This alternative retains the County’s 10 mgd capacity at SAWTP and builds a new plant in North Spokane to handle flows from that service area.  Compared to Sub-Alternative 2A, this would reduce the amount of County flow to be treated at a new Mid-Valley Plant. A schematic of Sub-Alternative 2B is shown in Figure 3.

Sub-Alternative 2C – Increased Flow to SAWTP

In this approach, the County would increase the amount of flow treated at the SAWTP to 15 mgd.  This would make maximize use of the capacity that the County has purchased in the City’s interceptor system.  A new 7 mgd plant would be built in the Mid-Valley to handle the remaining flows generated in the County’s service area. Figure 4 presents a schematic of this concept.

Sub-Alternative 2D – North Spokane Only to SAWTP

In Sub-Alternative 2D, only the flow from North Spokane would be sent to the SAWTP.  All flow from the Valley would be routed to a new, 17-mgd Mid-Valley treatment plant.  Figure 5 shows this arrangement.

Sub-Alternative 2E – No Flow to SAWTP

This approach sends all County flows to new treatment plants, eliminating treatment of County flow at the SAWTP.  It requires building a 5 mgd plant to serve North Spokane and a 17 mgd plant to serve the Spokane Valley as shown in Figure 6.

Alternative 3 – New In-City Plant Combined with SAWTP and/or New North Spokane Plant

This alternative is similar to number 3, except a new In-City Plant constructed in the south-central part of the City of Spokane would replace the Mid-Valley Plant.  This plant would serve part or all of the County flow generated in the Spokane Valley and would likely serve flow from the southern portion of the City’s service area.  Again, treatment of County flows would be provided at least two and possibly three locations.  The division of flows for the Alternative 3 sub-alternatives is presented in Table 2.

Table 2.  Allocation of Projected Average Flows from Spokane County in 2025 (mgd)

Alternative

SAWTP

In-City1

North Spokane

Total

2A

10

11.9

0

21.9

2B

10

7.0

4.9

21.9

2C

14.9

7.0

0

21.9

2D

4.9

17.0

0

21.9

2E

0

17.0

4.9

21.9

2.       Value shown is County flow only.  In-City plant would also receive flow from the City of Spokane’s service area.

Sub-Alternative 3A – SAWTP at 10 mgd; No Plant in North Spokane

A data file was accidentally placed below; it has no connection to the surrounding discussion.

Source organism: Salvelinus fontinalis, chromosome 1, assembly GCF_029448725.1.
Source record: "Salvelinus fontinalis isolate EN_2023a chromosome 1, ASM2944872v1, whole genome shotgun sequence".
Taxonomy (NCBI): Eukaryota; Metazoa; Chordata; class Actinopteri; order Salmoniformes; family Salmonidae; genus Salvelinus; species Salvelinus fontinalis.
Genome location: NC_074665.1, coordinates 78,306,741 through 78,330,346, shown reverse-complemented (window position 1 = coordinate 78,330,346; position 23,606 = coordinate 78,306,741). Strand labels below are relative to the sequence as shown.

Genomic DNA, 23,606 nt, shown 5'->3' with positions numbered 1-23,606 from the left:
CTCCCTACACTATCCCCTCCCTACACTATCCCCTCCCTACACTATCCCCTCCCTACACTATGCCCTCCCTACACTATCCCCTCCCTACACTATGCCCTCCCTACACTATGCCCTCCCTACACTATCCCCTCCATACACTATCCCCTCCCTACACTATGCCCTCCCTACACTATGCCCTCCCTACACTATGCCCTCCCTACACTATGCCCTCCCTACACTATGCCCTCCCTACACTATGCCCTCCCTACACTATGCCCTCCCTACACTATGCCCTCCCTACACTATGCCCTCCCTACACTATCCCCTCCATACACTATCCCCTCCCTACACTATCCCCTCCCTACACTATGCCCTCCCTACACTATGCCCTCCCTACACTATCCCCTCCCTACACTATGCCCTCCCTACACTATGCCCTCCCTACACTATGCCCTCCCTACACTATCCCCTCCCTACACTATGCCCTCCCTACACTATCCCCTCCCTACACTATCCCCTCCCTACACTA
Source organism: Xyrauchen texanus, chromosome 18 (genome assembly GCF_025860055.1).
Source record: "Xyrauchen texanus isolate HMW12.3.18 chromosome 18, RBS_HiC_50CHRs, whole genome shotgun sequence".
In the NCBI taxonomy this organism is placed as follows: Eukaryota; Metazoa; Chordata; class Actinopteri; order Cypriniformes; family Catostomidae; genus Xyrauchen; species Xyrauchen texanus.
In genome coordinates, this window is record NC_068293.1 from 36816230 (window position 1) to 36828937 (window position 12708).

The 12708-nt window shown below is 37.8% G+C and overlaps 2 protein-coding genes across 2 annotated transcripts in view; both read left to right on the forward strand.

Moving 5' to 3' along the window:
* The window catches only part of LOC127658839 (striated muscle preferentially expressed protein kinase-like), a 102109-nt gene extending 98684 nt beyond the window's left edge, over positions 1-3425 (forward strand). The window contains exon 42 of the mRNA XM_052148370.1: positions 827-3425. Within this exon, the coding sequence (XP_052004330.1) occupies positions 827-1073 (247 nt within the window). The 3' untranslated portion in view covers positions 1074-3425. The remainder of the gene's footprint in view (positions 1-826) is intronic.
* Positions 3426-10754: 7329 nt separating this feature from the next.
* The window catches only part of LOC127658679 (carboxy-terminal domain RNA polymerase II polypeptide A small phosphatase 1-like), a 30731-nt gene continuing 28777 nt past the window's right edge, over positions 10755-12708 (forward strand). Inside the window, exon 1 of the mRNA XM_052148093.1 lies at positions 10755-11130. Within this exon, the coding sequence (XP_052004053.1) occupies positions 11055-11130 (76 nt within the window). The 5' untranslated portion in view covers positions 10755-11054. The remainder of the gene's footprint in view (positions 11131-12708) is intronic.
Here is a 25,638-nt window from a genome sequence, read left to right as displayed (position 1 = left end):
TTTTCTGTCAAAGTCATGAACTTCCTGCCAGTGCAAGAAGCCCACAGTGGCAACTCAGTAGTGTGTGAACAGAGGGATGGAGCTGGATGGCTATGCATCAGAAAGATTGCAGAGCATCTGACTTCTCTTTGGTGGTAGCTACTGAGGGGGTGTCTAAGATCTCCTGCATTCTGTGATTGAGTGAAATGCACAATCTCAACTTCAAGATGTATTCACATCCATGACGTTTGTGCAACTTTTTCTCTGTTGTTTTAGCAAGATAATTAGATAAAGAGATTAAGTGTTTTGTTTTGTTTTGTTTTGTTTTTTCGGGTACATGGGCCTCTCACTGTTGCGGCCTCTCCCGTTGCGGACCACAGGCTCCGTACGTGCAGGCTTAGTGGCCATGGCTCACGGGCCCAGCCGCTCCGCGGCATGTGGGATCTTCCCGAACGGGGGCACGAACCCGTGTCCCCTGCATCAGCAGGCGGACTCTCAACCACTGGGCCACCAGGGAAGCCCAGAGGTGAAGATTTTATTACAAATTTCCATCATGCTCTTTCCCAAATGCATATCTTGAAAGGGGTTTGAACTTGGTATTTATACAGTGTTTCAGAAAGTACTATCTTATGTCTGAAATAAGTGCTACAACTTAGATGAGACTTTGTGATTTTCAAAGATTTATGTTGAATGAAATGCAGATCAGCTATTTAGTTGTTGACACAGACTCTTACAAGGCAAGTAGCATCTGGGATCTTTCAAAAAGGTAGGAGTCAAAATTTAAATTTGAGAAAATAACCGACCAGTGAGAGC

In this concept, the County would retain its 10 mgd capacity allocation in the SAWTP to treat all flow from the North Spokane Service Area and a portion of the flow generated in the Spokane Valley.  Valley flow that could not be sent to the SAWTP would be treated at the new In-City Plant.  Give the limited conveyance capacity owned by the County and the occurrence of CSOs along the City’s interceptors, it has been assumed that all County flow sent to the In-City plant must be pumped through a new force main.  A schematic of Sub-Alternative 2A is shown in Figure 7.

Sub-Alternative 3B – SAWTP at 10 mgd with North Spokane Plant

This alternative retains the County’s 10 mgd capacity at SAWTP and builds a new plant in North Spokane to handle flows from that service area.  Compared to Sub-Alternative 2A, this would reduce the amount of County flow to be treated at a new In-City Plant. A schematic of Sub-Alternative 2B is shown in Figure 8.

 

Sub-Alternative 3C – Increased Flow to SAWTP

In this approach, the County would increase the amount of flow treated at the SAWTP to 15 mgd.  This would make maximize use of the capacity that the County has purchased in the City’s interceptor system.  A new 7 mgd In-City Plant would be built to handle the remaining flows generated in the County’s service area. Figure 9 presents a schematic of this concept.

Sub-Alternative 3D – North Spokane Only to SAWTP

In Sub-Alternative 3D, only the flow from North Spokane would be sent to the SAWTP.  All flow from the Valley would be routed to a new, 17-mgd In-City treatment plant.  Figure 10 shows this arrangement.

Sub-Alternative 3E – No Flow to SAWTP

This approach sends all County flows to new treatment plants, eliminating treatment of County flow at the SAWTP.  It requires building a 5 mgd plant to serve North Spokane and a 17 mgd plant to serve the Spokane Valley as shown in Figure 11.

Alternative 4 – Multiple Mid-Valley Plants Combined with SAWTP and/or New North Spokane Plant

This alternative builds on the concept presented in Alternative 2, but rather than constructing a single wastewater plant in the Spokane Valley, two smaller plants would be built.  This would place treatment facilities close to 1) where the wastewater is generated and 2) where the treated effluent could potentially be sent to reuse applications (irrigation, industrial, etc.).  Two sub-alternatives considered the potential of building an additional plant in North Spokane. 

Sub-Alternative 4A – Two Mid-Valley Plants; No Plant in North Spokane

In this approach, a 7 mgd plant would be built to serve all wastewater generated in the North Valley service area.  A second 5-mgd plant would be built to serve a portion of the flow from the Spokane Valley service area.  The remaining flow from Spokane Valley and all flow from North Spokane would be sent to the SAWTP.  A schematic is shown in Figure 12.

Sub-Alternative 4B – Two Mid-Valley Plants with North Spokane Plant

In this approach the capacity of the treatment plants along the North Valley and Spokane Valley interceptors would be reduced to 4 and 3 mgd, respectively, with all remaining flow from the Valley (10 mgd) being sent to the SAWTP.  A new 5 mgd plant would be built to serve North Spokane.  Figure 13 presents this concept.